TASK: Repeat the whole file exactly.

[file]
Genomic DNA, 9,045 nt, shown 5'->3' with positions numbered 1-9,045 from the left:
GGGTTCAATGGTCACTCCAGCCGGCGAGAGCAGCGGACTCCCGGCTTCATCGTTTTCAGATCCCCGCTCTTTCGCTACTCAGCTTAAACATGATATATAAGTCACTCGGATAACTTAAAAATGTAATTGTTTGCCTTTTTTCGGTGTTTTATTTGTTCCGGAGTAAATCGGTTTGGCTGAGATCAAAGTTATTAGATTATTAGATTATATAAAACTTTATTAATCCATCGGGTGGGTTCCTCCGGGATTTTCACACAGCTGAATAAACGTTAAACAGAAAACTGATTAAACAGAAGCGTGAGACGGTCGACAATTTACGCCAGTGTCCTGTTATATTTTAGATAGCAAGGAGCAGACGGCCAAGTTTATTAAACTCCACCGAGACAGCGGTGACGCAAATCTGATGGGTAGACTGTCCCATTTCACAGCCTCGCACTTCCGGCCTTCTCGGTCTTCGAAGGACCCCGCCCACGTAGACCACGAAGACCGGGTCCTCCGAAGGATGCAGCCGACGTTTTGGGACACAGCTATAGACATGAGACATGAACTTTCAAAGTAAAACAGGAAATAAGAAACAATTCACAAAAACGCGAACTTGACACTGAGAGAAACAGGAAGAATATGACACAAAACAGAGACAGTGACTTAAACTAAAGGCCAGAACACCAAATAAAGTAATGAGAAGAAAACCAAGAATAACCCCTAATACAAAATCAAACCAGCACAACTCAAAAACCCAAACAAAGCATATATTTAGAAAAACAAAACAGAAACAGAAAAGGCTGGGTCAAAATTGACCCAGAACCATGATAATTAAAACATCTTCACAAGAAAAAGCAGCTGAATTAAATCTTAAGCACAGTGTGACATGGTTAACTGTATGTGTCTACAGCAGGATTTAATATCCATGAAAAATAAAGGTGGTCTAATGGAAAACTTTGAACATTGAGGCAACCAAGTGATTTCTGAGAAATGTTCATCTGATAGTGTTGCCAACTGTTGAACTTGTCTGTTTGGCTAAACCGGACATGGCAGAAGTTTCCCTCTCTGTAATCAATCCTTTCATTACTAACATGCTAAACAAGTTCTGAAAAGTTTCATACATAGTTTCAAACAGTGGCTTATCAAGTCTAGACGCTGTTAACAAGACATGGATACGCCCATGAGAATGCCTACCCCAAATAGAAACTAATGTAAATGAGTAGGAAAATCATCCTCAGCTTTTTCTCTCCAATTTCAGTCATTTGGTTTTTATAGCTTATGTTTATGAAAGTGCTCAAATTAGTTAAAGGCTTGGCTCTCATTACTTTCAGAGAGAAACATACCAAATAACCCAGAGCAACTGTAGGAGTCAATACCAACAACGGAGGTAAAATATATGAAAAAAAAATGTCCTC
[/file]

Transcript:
Genomic DNA, 9,045 nt, shown 5'->3' with positions numbered 1-9,045 from the left:
GGGTTCAATGGTCACTCCAGCCGGCGAGAGCAGCGGACTCCCGGCTTCATCGTTTTCAGATCCCCGCTCTTTCGCTACTCAGCTTAAACATGATATATAAGTCACTCGGATAACTTAAAAATGTAATTGTTTGCCTTTTTTCGGTGTTTTATTTGTTCCGGAGTAAATCGGTTTGGCTGAGATCAAAGTTATTAGATTATTAGATTATATAAAACTTTATTAATCCATCGGGTGGGTTCCTCCGGGATTTTCACACAGCTGAATAAACGTTAAACAGAAAACTGATTAAACAGAAGCGTGAGACGGTCGACAATTTACGCCAGTGTCCTGTTATATTTTAGATAGCAAGGAGCAGACGGCCAAGTTTATTAAACTCCACCGAGACAGCGGTGACGCAAATCTGATGGGTAGACTGTCCCATTTCACAGCCTCGCACTTCCGGCCTTCTCGGTCTTCGAAGGACCCCGCCCACGTAGACCACGAAGACCGGGTCCTCCGAAGGATGCAGCCGACGTTTTGGGACACAGCTATAGACATGAGACATGAACTTTCAAAGTAAAACAGGAAATAAGAAACAATTCACAAAAACGCGAACTTGACACTGAGAGAAACAGGAAGAATATGACACAAAACAGAGACAGTGACTTAAACTAAAGGCCAGAACACCAAATAAAGTAATGAGAAGAAAACCAAGAATAACCCCTAATACAAAATCAAACCAGCACAACTCAAAAACCCAAACAAAGCATATATTTAGAAAAACAAAACAGAAACAGAAAAGGCTGGGTCAAAATTGACCCAGAACCATGATAATTAAAACATCTTCACAAGAAAAAGCAGCTGAATTAAATCTTAAGCACAGTGTGACATGGTTAACTGTATGTGTCTACAGCAGGATTTAATATCCATGAAAAATAAAGGTGGTCTAATGGAAAACTTTGAACATTGAGGCAACCAAGTGATTTCTGAGAAATGTTCATCTGATAGTGTTGCCAACTGTTGAACTTGTCTGTTTGGCTAAACCGGACATGGCAGAAGTTTCCCTCTCTGTAATCAATCCTTTCATTACTAACATGCTAAACAAGTTCTGAAAAGTTTCATACATAGTTTCAAACAGTGGCTTATCAAGTCTAGACGCTGTTAACAAGACATGGATACGCCCATGAGAATGCCTACCCCAAATAGAAACTAATGTAAATGAGTAGGAAAATCATCCTCAGCTTTTTCTCTCCAATTTCAGTCATTTGGTTTTTATAGCTTATGTTTATGAAAGTGCTCAAATTAGTTAAAGGCTTGGCTCTCATTACTTTCAGAGAGAAACATACCAAATAACCCAGAGCAACTGTAGGAGTCAATACCAACAACGGAGGTAAAATATATGAAAAAAAAATGTCCTC